Plans to build a wind turbine near Braintree have been abandoned in light of government spending cuts.
Braintree District Council had intended to develop a single large wind turbine at Great Notley Country Park. As well as reducing carbon emissions it would also generate income for the community to protect and maintain public services.
The 1.5MW wind turbine would replace the 1,350 tonnes of carbon dioxide currently used per annum, equivalent to providing the electricity requirements for over 800 homes.
The cost of setting-up the project was estimated at £2.4 million, including the technical and environmental studies, the planning application, civil works and purchase, construction and commissioning of the turbine.
Studies of wind availability and turbine performance indicated a potential annual revenue return of £230,000 to £260,000 after taking off costs for insurance and maintenance – approximately a 10% return on the investment for the next 25 years.
Construction of the 85metre turbine, was planned to begin in November 2013.
However, on Friday the Council announced that the plans are to go on hold as uncertainty grows on the anticipated funding from the government’s feed-in tariff scheme for renewable energy projects.
The Council has also had to suspend its public consultation exercise which was launched in December.
Leader of Braintree District Council Graham Butland said: “It would be wrong to continue to seek public views on our proposal to put a wind turbine at Great Notley Country Park when we are becoming increasingly uncertain of whether it would be financially viable.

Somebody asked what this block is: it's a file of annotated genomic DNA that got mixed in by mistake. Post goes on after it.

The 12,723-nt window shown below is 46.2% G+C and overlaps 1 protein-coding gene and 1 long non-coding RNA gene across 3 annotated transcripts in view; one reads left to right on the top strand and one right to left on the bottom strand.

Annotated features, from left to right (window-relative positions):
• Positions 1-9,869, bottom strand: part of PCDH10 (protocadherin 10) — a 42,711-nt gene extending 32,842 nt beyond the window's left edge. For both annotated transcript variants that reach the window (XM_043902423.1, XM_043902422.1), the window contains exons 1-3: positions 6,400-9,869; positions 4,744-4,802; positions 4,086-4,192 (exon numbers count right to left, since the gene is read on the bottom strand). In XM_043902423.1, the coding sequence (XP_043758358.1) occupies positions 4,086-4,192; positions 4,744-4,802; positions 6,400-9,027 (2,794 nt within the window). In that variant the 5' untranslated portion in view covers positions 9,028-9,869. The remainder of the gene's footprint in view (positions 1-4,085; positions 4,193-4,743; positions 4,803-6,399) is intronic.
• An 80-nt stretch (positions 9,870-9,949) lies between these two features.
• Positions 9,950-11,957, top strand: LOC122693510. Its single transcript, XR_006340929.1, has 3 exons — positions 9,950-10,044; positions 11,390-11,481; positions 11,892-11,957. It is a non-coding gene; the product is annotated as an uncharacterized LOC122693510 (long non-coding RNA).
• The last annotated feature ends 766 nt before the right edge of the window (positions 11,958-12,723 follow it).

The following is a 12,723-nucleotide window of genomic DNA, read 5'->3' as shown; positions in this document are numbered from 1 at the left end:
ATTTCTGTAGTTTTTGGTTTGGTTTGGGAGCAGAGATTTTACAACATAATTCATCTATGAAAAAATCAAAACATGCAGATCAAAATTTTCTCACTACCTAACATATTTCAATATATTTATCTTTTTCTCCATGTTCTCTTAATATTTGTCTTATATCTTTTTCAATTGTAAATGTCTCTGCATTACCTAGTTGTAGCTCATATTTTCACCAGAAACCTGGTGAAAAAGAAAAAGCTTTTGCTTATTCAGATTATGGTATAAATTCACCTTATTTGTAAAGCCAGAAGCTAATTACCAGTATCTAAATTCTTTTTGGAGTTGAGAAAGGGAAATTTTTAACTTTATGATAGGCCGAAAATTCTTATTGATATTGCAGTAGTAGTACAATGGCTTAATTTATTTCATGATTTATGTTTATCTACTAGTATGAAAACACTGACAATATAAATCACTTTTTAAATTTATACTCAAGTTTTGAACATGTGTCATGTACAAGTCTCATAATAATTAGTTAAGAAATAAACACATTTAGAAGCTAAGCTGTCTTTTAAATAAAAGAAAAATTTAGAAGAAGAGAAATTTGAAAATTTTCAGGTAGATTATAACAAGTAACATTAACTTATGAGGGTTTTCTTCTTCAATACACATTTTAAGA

“I am also concerned about the differing views on appropriate distances of wind turbines from residential properties as nationally there is still a lot of debate on this. Therefore we are putting the wind turbine project on hold so we have more time to research and clarify these key issues before considering the future of this project.
“I’d like to take this opportunity to thank those people who visited the exhibition and sent in their comments; the consultation exercise to date has been informative, but I think it is right to now bring it to a close as the Council itself has some key issues to consider before we commit any more resources to this project.
“I want to be assured we are doing the right thing.”
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